“This is true. It’s not popular but with his key cases, Murray v. Pearson and Brown v. Board of Education, they have had a lasting and domino effect on our society.” David agreed. “Out of the three he’s not the most popular, but he was arguably just as dedicated to the cause.”
“Why show us this scene?” I had to ask.
“Well, Thurgood’s upbringing allotted him a significant advantage over his peers. He literally was arguing cases at a young age, even if they were to his family. His knowledge of the Constitution was probably bar none to his opponents. He reached the highest court there is to serve as a judge, The Supreme Court and that’s an honorable and significant achievement that went back to here.” He waved his hand in front of him. “Their struggle, their triumphs, their encounters made up who he was and what he stood for. Everyone doesn’t have to be poor and downcast to make an impact. However, training not only starts at home, but it should be cultivated and encouraged there as well.”
“Hmm.” Toni murmured. “So this was a family lesson?”
“No, it’s a life lesson,” David replied. “What you spend your time on, doing the most, what you invest in is where you’ll get your return. The same goes for children and adults of all ages. What you make a priority will be a priority.”
“Got it,” I replied.
The weirdest things came from these lessons, but they all made sense. Thurgood Marshall was so good because he was training for years before he actually was able to use some of those skills. The meaning could be anything but the one that came to mind is to never despise small beginnings. We are in constant preparation for what is to come, so when it does show up, we are ready to take it by the horns and excel beyond anyone’s imagination.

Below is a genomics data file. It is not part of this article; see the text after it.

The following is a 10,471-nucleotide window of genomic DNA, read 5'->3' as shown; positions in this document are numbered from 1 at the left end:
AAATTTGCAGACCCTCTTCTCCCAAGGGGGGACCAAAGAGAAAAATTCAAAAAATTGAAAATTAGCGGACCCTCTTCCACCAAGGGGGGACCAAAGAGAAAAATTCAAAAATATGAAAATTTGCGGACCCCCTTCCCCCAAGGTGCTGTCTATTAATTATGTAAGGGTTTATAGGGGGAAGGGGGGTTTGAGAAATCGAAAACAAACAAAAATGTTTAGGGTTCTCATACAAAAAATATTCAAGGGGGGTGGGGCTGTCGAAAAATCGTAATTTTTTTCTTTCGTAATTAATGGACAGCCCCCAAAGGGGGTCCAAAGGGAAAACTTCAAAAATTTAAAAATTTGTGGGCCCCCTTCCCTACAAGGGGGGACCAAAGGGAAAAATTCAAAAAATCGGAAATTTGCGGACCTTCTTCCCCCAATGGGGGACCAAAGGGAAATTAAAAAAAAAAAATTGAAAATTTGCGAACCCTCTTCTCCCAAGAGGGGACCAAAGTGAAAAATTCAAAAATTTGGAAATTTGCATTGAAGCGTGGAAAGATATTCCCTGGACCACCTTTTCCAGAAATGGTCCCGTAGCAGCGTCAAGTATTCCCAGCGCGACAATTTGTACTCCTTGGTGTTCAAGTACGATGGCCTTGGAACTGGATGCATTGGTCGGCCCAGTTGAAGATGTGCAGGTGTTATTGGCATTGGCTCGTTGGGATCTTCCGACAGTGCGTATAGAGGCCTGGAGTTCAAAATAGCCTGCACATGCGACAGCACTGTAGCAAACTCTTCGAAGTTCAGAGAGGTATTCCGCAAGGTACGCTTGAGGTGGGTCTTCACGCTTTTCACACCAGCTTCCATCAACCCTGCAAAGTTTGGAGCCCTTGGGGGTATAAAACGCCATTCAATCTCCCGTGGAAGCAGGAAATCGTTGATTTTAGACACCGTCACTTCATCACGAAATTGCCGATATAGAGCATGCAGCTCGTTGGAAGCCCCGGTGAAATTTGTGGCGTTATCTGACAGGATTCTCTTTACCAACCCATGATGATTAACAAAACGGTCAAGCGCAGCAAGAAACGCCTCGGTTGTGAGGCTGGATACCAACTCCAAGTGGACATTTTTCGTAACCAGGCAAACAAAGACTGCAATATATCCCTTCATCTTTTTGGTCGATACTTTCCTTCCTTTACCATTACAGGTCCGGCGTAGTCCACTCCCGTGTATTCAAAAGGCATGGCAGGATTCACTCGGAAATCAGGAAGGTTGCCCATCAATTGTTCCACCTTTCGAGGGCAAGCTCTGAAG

I nodded my head and repeated, “I get it.”
David smiled while Toni continued to watch the family eat and converse.
When we arrived back to the store, I turned towards Toni and asked, “Are you ready?”
“Ready as I’ll ever be,” she beamed.
“Have fun you two.” David laughed.
“We will.” I placed my hand out for her to grab and hers met mine. “Let’s go.”
Thank you for experiencing Thurgood Marshall with us! We hope you stay tuned as we continue to explore various figures during this month and that you’ll take this snippet and learn more about Judge Marshall and his contribution to the legal and social community.
- How do you think Toni’s and Jared’s date went?
- Experience the next historical figure, Marian Anderson, the first African-American to perform with the New York Metropolitan Opera
- Find out who Day 8 will feature